Inside Foxconn #4: New Recruits, 'Flying Tiger,' CEO

For previous Foxconn entries, see #1, #2, and #3. All these are offered as looks at a generally closed place that looms large in the American imagination about working conditions in China.

Screening job applicants. A room on the main Foxconn site where applicants fill out forms, take tests, and so on.

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Applicants. People filling out those forms.

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New worker indoctrination
. People who have just been hired listen to lectures about pay and overtime policies, vacation schedules, seniority rules, and so on.

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'Foxconn University' The sign outside this building. In Chinese it says "IE [Innovation Entrepreneur] Institute Welcomes You."

. This is not directly connected to recruiting, but it was in the same general area of the site. It's an outlet for eFeihu, or "Flying Tiger," a Foxconn-run e-commerce company. The people inside, Foxconn workers on break, were checking out various phones and cameras. Weirdo touch: the orange and black decorations are cut-paper images of jack-o-lanterns, and the white things hanging from the ceiling are cut-paper Halloween skeletons.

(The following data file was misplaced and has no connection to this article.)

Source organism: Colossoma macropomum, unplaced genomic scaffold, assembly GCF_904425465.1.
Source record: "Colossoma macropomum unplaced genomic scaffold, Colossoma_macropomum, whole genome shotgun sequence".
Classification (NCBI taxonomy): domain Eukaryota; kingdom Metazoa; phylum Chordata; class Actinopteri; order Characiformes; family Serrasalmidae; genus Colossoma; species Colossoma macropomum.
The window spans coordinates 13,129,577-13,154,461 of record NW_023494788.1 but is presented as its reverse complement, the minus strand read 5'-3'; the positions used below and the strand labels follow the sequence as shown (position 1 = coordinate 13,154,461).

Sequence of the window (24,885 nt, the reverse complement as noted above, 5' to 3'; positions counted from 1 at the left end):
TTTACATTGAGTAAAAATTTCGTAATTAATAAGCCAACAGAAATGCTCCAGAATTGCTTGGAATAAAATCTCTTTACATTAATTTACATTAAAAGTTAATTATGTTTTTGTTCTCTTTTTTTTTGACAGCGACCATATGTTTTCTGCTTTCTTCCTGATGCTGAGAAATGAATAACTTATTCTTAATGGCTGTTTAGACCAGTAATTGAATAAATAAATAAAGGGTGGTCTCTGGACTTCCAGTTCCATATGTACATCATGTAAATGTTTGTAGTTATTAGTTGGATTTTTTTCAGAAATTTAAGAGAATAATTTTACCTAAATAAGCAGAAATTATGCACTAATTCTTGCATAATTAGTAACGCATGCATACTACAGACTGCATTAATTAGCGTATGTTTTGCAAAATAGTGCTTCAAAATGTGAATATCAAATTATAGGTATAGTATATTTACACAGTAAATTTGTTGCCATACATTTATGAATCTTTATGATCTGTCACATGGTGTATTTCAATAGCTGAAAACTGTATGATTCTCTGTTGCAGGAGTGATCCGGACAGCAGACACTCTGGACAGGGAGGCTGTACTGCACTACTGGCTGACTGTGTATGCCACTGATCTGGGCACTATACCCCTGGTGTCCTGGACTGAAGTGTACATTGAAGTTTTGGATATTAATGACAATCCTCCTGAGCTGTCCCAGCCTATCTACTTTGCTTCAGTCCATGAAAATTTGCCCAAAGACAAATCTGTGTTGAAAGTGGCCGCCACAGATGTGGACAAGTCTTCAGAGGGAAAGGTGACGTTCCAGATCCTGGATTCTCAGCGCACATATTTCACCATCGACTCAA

And just for the hell of it, here is the building where Foxconn's founder and CEO, Terry Gou, works.


More ahead.


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James Fallows is a national correspondent for The Atlantic and has written for the magazine since the late 1970s. He has reported extensively from outside the United States and once worked as President Carter's chief speechwriter. His latest book is China Airborne. More

James Fallows is based in Washington as a national correspondent for The Atlantic. He has worked for the magazine for nearly 30 years and in that time has also lived in Seattle, Berkeley, Austin, Tokyo, Kuala Lumpur, Shanghai, and Beijing. He was raised in Redlands, California, received his undergraduate degree in American history and literature from Harvard, and received a graduate degree in economics from Oxford as a Rhodes scholar. In addition to working for The Atlantic, he has spent two years as chief White House speechwriter for Jimmy Carter, two years as the editor of US News & World Report, and six months as a program designer at Microsoft. He is an instrument-rated private pilot. He is also now the chair in U.S. media at the U.S. Studies Centre at the University of Sydney, in Australia.

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